They had pork chops and a form of bacon. They even served sausages and prosciutto; in other words, a meal not unlike what you’d find in Rome today — or in South Philadelphia.

Fishing Trip BearIt would probably have been a more familiar dinner than one eaten in any of the royal courts of Europe 1500 years later.  The Romans had indoor plumbing, the washed their clothing, the wealthier Romans at least were scrupulous about bathing and sometimes made it a social event.

Most of those things fell out of fashion when the Roman Empire fell.  They didn’t call them the Dark Ages for nothing.

Then again, that dinner may have been an interesting place to talk some politics – assuming you speak the archaic Roman strain of Latin.  56 B.C. was towards the end of the Roman Republic, and your hosts’ nephew would be instrumental in the fall of the Republic and the beginning of the totalitarian Roman Empire – although it was Julius Caesar’s nephew Octavian that completed the transformation.  The Republic at the time was suffering from a shrinking currency, a lack of jobs for the common Roman citizens, and an increasing number of citizens on the dole.

Sound familiar?

But at least the food would have been decent.  Better than our earlier ancestors had to put up with.

Animal’s Hump Day News

Happy Hump Day!
Happy Hump Day!

What would you do if you could live forever?  Excerpt:

The key to eternal life could be a procedure to lengthen chromosomes.

The procedure would allow scientists to lengthen telomeres, the protective caps that are on the end of chromosomes and shorten with age.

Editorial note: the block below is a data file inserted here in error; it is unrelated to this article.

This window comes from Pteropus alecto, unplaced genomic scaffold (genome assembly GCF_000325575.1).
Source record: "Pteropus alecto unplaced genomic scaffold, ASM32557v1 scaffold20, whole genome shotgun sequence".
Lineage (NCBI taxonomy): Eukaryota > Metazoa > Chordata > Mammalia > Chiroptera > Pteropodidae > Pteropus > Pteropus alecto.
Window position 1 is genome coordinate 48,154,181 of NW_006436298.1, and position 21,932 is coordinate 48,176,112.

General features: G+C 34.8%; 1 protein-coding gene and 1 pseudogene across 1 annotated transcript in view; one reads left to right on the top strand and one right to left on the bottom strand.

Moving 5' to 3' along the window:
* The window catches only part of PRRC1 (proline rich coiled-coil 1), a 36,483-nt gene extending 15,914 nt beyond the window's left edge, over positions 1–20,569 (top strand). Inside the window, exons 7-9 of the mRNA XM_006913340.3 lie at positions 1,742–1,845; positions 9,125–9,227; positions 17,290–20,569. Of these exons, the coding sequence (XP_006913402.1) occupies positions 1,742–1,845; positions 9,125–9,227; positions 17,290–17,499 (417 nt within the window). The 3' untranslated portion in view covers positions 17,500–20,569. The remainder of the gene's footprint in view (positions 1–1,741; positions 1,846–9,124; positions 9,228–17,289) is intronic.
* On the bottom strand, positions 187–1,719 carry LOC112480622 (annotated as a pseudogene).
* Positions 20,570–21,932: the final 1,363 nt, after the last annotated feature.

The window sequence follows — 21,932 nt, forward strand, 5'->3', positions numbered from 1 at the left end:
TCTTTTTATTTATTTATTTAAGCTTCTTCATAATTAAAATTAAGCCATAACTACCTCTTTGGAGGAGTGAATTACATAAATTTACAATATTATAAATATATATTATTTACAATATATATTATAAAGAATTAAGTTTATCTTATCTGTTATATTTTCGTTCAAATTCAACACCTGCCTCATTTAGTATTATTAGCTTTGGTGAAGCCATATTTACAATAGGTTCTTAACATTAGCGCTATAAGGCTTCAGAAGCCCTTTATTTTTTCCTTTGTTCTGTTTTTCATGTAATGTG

The telomeres protect chromosomes from getting damage as cells divide and grow. But as they do, they slowly become shorter and eventually are unable to protect the chromosomes. When that happens, they are liable to deteriorate — thought to be a key part of the ageing process.

The new process allows scientists to lengthen the telomeres, effectively turning back the biological clock and making the chromosomes — and the people that are made out of them — younger.

Personally, I’d settle for a thousand years – a thousand years in the body I had at 25.  Or even 35.  I’d settle for the one I have now, but the wrong side of 50 isn’t as much fun (physically) as being a 20-something was.  Think of the outdoor adventure stories one could amass with a thousand years to hunt, fish, and bum around in the woods.

Silver BearBut the implications of near-immortality go way beyond how many elk one might take.  Think of a respectable cohort of near-immortals with the sense to spend fifty years socking away a good savings account – and then spending another hundred letting compound interest do its thing.  Some of those people (I’d like to think I’d be savvy enough myself) would amass fortunes that would make Bill Gates look like Tommy Joad.

Think of what that would do to real estate prices – the stock market – the RV sales business – almost anything.

What price immortality?  I can only imagine; this is an economic scenario I’d love to see a Thomas Sowell weigh in on.

Animal’s Daily News

There's stress, and then there's stress.
There’s stress, and then there’s stress.

Was 10,000 BC less stressful than today’s world?  Excerpt:

There have been reality TV shows on islands, in the jungle, and even in houses outside London. Whole families have travelled back in time for experimental documentaries like Channel 4’s 1900 House, and schools from decades past have been recreated for the That’ll Teach ‘Em series.

The next step? A reality show which transports 20 people, including couples and families, back to the Stone Age – the results of which can be seen in 10,000 BC, a ten-part series which begins on Channel 5 tonight.

The participants spend two months in a 45-hectare forested wilderness in Bulgaria, hunting and foraging for food, and creating their own fire from Stone Age tools.

This being reality TV, some elements were staged. Their fur and leather outfits were provided by a costume department while a pre-slaughtered deer was arranged for their arrival.